Today, Julian Sturdy, Member of Parliament for York Outer, pressed Theresa May at Prime Minister’s Questions on the progress of devolution for Yorkshire following the government’s rejection of a One Yorkshire proposal earlier this year.
It follows on from a meeting that Mr Sturdy held with Jake Berry, the Minister for the Northern Powerhouse, in which he discussed ways in which devolution could work for York, including by leading the way in delivering a York and North Yorkshire deal.
In the House of Commons Mr Sturdy asked:
“One of the biggest restraints on what is a very positive economic story in York and North Yorkshire is the lack of progress on devolution.
Following the rejection of the One Yorkshire proposal, does the Prime Minister agree with me that we need to have a more local approach, such as a York and North Yorkshire deal to rival those of the big urban centres.”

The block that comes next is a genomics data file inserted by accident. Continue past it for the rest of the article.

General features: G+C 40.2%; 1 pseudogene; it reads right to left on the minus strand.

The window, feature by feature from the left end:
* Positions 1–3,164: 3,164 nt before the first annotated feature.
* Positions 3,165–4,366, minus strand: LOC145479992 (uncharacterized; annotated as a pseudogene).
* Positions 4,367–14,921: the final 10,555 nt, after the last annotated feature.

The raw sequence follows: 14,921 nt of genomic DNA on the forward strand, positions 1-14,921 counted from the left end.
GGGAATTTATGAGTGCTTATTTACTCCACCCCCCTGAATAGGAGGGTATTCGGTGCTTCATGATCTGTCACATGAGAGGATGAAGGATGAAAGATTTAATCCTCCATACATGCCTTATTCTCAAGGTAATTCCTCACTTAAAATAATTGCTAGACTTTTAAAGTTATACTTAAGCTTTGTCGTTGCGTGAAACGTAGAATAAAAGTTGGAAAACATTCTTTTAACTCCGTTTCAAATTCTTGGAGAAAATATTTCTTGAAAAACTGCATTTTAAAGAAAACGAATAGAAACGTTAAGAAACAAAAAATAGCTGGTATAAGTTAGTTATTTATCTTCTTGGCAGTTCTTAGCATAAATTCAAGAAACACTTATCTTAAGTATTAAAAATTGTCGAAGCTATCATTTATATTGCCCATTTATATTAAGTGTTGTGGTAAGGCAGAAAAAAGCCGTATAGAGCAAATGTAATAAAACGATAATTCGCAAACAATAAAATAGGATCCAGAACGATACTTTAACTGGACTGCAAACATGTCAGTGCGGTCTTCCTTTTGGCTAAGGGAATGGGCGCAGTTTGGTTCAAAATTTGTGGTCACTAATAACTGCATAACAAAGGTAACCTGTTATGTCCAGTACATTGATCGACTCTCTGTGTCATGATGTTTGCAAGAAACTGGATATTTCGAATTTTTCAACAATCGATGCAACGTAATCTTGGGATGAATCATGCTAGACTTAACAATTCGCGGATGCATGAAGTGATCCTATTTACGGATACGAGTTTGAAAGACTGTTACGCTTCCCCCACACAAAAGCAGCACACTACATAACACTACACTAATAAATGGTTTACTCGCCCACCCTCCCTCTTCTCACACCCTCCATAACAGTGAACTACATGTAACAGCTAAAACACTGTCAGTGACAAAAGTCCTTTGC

In her response, Theresa May said that she fully recognises the strength of local identity and the desire for devolution in Yorkshire. She went on to confirm:
“The Communities Secretary has now met with Yorkshire leaders, discussions are continuing about a different localist approach to devolution and officials are having initial meetings with councils including York and would be interested in hearing their ambitions for devolution.”
After leaving the House of Commons, Julian Sturdy said:
“It is reassuring to hear the Prime Minister say that the government is continuing to engage with Yorkshire leaders, and want to agree a solution that reflects the needs of our region.
However, there is clearly still a lot more work to do in this area, and it is vital for local representatives like me to keep the government focused on delivering for our part of Yorkshire on this. If a wider Yorkshire deal cannot work, then we need to think practically and see what York and North Yorkshire can do independently to make urgent progress. I remain in close and regular contact with Ministers on this evolving issue.
Fundamentally, the transfer of powers back from London will give us more control of our own future in terms of transport, infrastructure, and supporting local growth, allowing the kind of progress made by areas that have agreed devolution settlements like Manchester and Birmingham.
Regional business leaders have stressed the importance of clarity on the shape of devolved powers for unlocking new investment and job creation, and our city cannot afford to miss out on these opportunities.”